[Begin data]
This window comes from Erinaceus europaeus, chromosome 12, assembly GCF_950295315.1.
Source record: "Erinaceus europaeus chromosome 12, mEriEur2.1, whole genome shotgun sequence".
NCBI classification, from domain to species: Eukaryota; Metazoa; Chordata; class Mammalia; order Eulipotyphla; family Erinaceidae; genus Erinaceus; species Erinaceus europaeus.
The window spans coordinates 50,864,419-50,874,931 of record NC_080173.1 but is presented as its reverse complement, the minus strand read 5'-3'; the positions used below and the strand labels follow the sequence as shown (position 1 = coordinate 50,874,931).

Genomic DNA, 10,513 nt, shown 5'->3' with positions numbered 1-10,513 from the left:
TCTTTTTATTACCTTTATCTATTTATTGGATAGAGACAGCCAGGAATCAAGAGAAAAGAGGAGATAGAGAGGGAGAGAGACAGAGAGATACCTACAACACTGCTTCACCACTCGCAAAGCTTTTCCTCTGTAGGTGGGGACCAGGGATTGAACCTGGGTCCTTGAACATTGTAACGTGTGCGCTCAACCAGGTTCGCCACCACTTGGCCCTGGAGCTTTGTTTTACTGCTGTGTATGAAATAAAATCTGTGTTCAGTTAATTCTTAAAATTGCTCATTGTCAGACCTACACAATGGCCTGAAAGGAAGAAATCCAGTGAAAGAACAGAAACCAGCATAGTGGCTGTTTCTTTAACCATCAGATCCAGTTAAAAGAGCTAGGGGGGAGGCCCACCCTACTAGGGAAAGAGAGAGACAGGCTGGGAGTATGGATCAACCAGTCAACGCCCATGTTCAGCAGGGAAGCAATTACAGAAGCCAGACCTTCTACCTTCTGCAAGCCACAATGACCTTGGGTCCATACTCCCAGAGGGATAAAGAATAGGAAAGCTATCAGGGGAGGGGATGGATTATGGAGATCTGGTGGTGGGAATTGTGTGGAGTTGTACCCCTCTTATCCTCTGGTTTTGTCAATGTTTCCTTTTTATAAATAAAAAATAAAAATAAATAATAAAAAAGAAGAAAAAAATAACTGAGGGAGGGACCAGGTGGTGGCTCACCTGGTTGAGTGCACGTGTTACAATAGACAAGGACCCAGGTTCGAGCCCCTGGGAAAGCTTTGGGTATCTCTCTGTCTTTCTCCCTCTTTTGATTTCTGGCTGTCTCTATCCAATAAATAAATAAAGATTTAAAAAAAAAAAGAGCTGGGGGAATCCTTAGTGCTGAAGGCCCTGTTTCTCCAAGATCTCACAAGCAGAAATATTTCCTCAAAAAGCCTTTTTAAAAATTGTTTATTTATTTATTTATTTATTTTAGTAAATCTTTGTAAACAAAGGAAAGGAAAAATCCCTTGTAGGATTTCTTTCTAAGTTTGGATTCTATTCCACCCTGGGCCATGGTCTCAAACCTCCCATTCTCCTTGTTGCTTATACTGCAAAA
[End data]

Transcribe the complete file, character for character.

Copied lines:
This window comes from Erinaceus europaeus, chromosome 12, assembly GCF_950295315.1.
Source record: "Erinaceus europaeus chromosome 12, mEriEur2.1, whole genome shotgun sequence".
NCBI classification, from domain to species: Eukaryota; Metazoa; Chordata; class Mammalia; order Eulipotyphla; family Erinaceidae; genus Erinaceus; species Erinaceus europaeus.
The window spans coordinates 50,864,419-50,874,931 of record NC_080173.1 but is presented as its reverse complement, the minus strand read 5'-3'; the positions used below and the strand labels follow the sequence as shown (position 1 = coordinate 50,874,931).

Genomic DNA, 10,513 nt, shown 5'->3' with positions numbered 1-10,513 from the left:
TCTTTTTATTACCTTTATCTATTTATTGGATAGAGACAGCCAGGAATCAAGAGAAAAGAGGAGATAGAGAGGGAGAGAGACAGAGAGATACCTACAACACTGCTTCACCACTCGCAAAGCTTTTCCTCTGTAGGTGGGGACCAGGGATTGAACCTGGGTCCTTGAACATTGTAACGTGTGCGCTCAACCAGGTTCGCCACCACTTGGCCCTGGAGCTTTGTTTTACTGCTGTGTATGAAATAAAATCTGTGTTCAGTTAATTCTTAAAATTGCTCATTGTCAGACCTACACAATGGCCTGAAAGGAAGAAATCCAGTGAAAGAACAGAAACCAGCATAGTGGCTGTTTCTTTAACCATCAGATCCAGTTAAAAGAGCTAGGGGGGAGGCCCACCCTACTAGGGAAAGAGAGAGACAGGCTGGGAGTATGGATCAACCAGTCAACGCCCATGTTCAGCAGGGAAGCAATTACAGAAGCCAGACCTTCTACCTTCTGCAAGCCACAATGACCTTGGGTCCATACTCCCAGAGGGATAAAGAATAGGAAAGCTATCAGGGGAGGGGATGGATTATGGAGATCTGGTGGTGGGAATTGTGTGGAGTTGTACCCCTCTTATCCTCTGGTTTTGTCAATGTTTCCTTTTTATAAATAAAAAATAAAAATAAATAATAAAAAAGAAGAAAAAAATAACTGAGGGAGGGACCAGGTGGTGGCTCACCTGGTTGAGTGCACGTGTTACAATAGACAAGGACCCAGGTTCGAGCCCCTGGGAAAGCTTTGGGTATCTCTCTGTCTTTCTCCCTCTTTTGATTTCTGGCTGTCTCTATCCAATAAATAAATAAAGATTTAAAAAAAAAAAGAGCTGGGGGAATCCTTAGTGCTGAAGGCCCTGTTTCTCCAAGATCTCACAAGCAGAAATATTTCCTCAAAAAGCCTTTTTAAAAATTGTTTATTTATTTATTTATTTATTTTAGTAAATCTTTGTAAACAAAGGAAAGGAAAAATCCCTTGTAGGATTTCTTTCTAAGTTTGGATTCTATTCCACCCTGGGCCATGGTCTCAAACCTCCCATTCTCCTTGTTGCTTATACTGCAAAA